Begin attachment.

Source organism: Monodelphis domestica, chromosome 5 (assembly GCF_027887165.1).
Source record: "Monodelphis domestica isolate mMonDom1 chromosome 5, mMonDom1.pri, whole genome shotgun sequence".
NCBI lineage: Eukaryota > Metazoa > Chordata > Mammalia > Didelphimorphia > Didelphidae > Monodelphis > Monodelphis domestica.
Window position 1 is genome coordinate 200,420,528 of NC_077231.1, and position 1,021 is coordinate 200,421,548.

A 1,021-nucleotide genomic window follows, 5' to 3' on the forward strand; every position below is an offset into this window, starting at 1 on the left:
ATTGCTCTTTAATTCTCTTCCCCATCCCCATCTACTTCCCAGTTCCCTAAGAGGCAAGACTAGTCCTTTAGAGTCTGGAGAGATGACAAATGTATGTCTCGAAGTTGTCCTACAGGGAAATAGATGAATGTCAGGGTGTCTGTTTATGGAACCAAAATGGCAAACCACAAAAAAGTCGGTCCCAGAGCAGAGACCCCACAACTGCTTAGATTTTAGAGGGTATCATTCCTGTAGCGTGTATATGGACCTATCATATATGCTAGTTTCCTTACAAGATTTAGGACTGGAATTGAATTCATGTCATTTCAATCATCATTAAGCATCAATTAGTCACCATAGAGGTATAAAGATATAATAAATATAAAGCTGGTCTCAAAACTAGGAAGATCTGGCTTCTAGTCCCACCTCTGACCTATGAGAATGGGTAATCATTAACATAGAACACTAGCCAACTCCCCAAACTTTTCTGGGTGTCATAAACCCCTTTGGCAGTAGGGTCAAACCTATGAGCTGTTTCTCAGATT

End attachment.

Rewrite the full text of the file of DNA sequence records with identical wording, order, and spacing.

Source organism: Monodelphis domestica, chromosome 5 (assembly GCF_027887165.1).
Source record: "Monodelphis domestica isolate mMonDom1 chromosome 5, mMonDom1.pri, whole genome shotgun sequence".
NCBI lineage: Eukaryota > Metazoa > Chordata > Mammalia > Didelphimorphia > Didelphidae > Monodelphis > Monodelphis domestica.
Window position 1 is genome coordinate 200,420,528 of NC_077231.1, and position 1,021 is coordinate 200,421,548.

A 1,021-nucleotide genomic window follows, 5' to 3' on the forward strand; every position below is an offset into this window, starting at 1 on the left:
ATTGCTCTTTAATTCTCTTCCCCATCCCCATCTACTTCCCAGTTCCCTAAGAGGCAAGACTAGTCCTTTAGAGTCTGGAGAGATGACAAATGTATGTCTCGAAGTTGTCCTACAGGGAAATAGATGAATGTCAGGGTGTCTGTTTATGGAACCAAAATGGCAAACCACAAAAAAGTCGGTCCCAGAGCAGAGACCCCACAACTGCTTAGATTTTAGAGGGTATCATTCCTGTAGCGTGTATATGGACCTATCATATATGCTAGTTTCCTTACAAGATTTAGGACTGGAATTGAATTCATGTCATTTCAATCATCATTAAGCATCAATTAGTCACCATAGAGGTATAAAGATATAATAAATATAAAGCTGGTCTCAAAACTAGGAAGATCTGGCTTCTAGTCCCACCTCTGACCTATGAGAATGGGTAATCATTAACATAGAACACTAGCCAACTCCCCAAACTTTTCTGGGTGTCATAAACCCCTTTGGCAGTAGGGTCAAACCTATGAGCTGTTTCTCAGATT